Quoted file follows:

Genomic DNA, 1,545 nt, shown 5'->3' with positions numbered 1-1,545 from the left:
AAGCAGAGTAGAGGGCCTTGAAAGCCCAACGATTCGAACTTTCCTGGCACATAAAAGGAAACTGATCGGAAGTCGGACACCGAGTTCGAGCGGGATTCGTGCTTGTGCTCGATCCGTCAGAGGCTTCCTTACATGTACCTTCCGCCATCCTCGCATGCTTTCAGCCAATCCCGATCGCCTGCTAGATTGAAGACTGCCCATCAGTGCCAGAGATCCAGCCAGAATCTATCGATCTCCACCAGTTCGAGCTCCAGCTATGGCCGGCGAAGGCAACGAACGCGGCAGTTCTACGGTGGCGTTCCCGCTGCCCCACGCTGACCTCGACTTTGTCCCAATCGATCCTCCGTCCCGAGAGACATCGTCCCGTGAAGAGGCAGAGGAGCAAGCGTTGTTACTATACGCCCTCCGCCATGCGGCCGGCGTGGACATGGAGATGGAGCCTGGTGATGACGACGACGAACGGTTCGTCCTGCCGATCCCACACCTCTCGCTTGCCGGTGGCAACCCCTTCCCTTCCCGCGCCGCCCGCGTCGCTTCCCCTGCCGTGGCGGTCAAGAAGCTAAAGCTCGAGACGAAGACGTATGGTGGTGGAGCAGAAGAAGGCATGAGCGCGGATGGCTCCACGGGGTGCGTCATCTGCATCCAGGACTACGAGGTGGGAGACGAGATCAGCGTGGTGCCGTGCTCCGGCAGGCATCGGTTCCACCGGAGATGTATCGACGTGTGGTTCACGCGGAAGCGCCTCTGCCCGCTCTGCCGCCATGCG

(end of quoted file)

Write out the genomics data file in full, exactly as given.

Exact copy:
Genomic DNA, 1,545 nt, shown 5'->3' with positions numbered 1-1,545 from the left:
AAGCAGAGTAGAGGGCCTTGAAAGCCCAACGATTCGAACTTTCCTGGCACATAAAAGGAAACTGATCGGAAGTCGGACACCGAGTTCGAGCGGGATTCGTGCTTGTGCTCGATCCGTCAGAGGCTTCCTTACATGTACCTTCCGCCATCCTCGCATGCTTTCAGCCAATCCCGATCGCCTGCTAGATTGAAGACTGCCCATCAGTGCCAGAGATCCAGCCAGAATCTATCGATCTCCACCAGTTCGAGCTCCAGCTATGGCCGGCGAAGGCAACGAACGCGGCAGTTCTACGGTGGCGTTCCCGCTGCCCCACGCTGACCTCGACTTTGTCCCAATCGATCCTCCGTCCCGAGAGACATCGTCCCGTGAAGAGGCAGAGGAGCAAGCGTTGTTACTATACGCCCTCCGCCATGCGGCCGGCGTGGACATGGAGATGGAGCCTGGTGATGACGACGACGAACGGTTCGTCCTGCCGATCCCACACCTCTCGCTTGCCGGTGGCAACCCCTTCCCTTCCCGCGCCGCCCGCGTCGCTTCCCCTGCCGTGGCGGTCAAGAAGCTAAAGCTCGAGACGAAGACGTATGGTGGTGGAGCAGAAGAAGGCATGAGCGCGGATGGCTCCACGGGGTGCGTCATCTGCATCCAGGACTACGAGGTGGGAGACGAGATCAGCGTGGTGCCGTGCTCCGGCAGGCATCGGTTCCACCGGAGATGTATCGACGTGTGGTTCACGCGGAAGCGCCTCTGCCCGCTCTGCCGCCATGCG